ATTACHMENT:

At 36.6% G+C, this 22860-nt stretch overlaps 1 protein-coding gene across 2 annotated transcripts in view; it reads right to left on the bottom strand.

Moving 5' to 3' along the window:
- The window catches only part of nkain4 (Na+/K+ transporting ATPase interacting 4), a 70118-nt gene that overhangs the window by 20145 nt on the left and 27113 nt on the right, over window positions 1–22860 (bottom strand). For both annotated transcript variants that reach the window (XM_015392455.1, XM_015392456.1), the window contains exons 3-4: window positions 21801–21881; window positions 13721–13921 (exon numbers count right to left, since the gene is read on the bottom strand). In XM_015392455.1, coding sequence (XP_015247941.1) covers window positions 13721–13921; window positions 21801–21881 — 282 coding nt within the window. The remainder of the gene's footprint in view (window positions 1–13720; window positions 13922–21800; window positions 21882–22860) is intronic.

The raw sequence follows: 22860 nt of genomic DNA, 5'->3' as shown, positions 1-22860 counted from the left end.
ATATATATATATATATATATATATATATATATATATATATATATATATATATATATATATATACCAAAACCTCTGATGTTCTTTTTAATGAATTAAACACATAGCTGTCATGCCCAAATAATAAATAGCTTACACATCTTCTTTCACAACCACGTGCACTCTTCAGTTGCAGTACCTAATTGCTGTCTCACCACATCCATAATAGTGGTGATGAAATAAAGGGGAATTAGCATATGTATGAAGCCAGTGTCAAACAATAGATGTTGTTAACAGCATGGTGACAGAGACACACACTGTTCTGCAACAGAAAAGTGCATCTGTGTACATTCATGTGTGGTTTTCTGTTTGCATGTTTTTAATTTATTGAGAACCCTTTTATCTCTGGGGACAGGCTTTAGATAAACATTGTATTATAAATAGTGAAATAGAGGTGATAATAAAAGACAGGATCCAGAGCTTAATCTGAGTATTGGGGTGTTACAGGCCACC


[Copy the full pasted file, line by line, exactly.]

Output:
At 36.6% G+C, this 22860-nt stretch overlaps 1 protein-coding gene across 2 annotated transcripts in view; it reads right to left on the bottom strand.

Moving 5' to 3' along the window:
- The window catches only part of nkain4 (Na+/K+ transporting ATPase interacting 4), a 70118-nt gene that overhangs the window by 20145 nt on the left and 27113 nt on the right, over window positions 1–22860 (bottom strand). For both annotated transcript variants that reach the window (XM_015392455.1, XM_015392456.1), the window contains exons 3-4: window positions 21801–21881; window positions 13721–13921 (exon numbers count right to left, since the gene is read on the bottom strand). In XM_015392455.1, coding sequence (XP_015247941.1) covers window positions 13721–13921; window positions 21801–21881 — 282 coding nt within the window. The remainder of the gene's footprint in view (window positions 1–13720; window positions 13922–21800; window positions 21882–22860) is intronic.

The raw sequence follows: 22860 nt of genomic DNA, 5'->3' as shown, positions 1-22860 counted from the left end.
ATATATATATATATATATATATATATATATATATATATATATATATATATATATATATATATACCAAAACCTCTGATGTTCTTTTTAATGAATTAAACACATAGCTGTCATGCCCAAATAATAAATAGCTTACACATCTTCTTTCACAACCACGTGCACTCTTCAGTTGCAGTACCTAATTGCTGTCTCACCACATCCATAATAGTGGTGATGAAATAAAGGGGAATTAGCATATGTATGAAGCCAGTGTCAAACAATAGATGTTGTTAACAGCATGGTGACAGAGACACACACTGTTCTGCAACAGAAAAGTGCATCTGTGTACATTCATGTGTGGTTTTCTGTTTGCATGTTTTTAATTTATTGAGAACCCTTTTATCTCTGGGGACAGGCTTTAGATAAACATTGTATTATAAATAGTGAAATAGAGGTGATAATAAAAGACAGGATCCAGAGCTTAATCTGAGTATTGGGGTGTTACAGGCCACC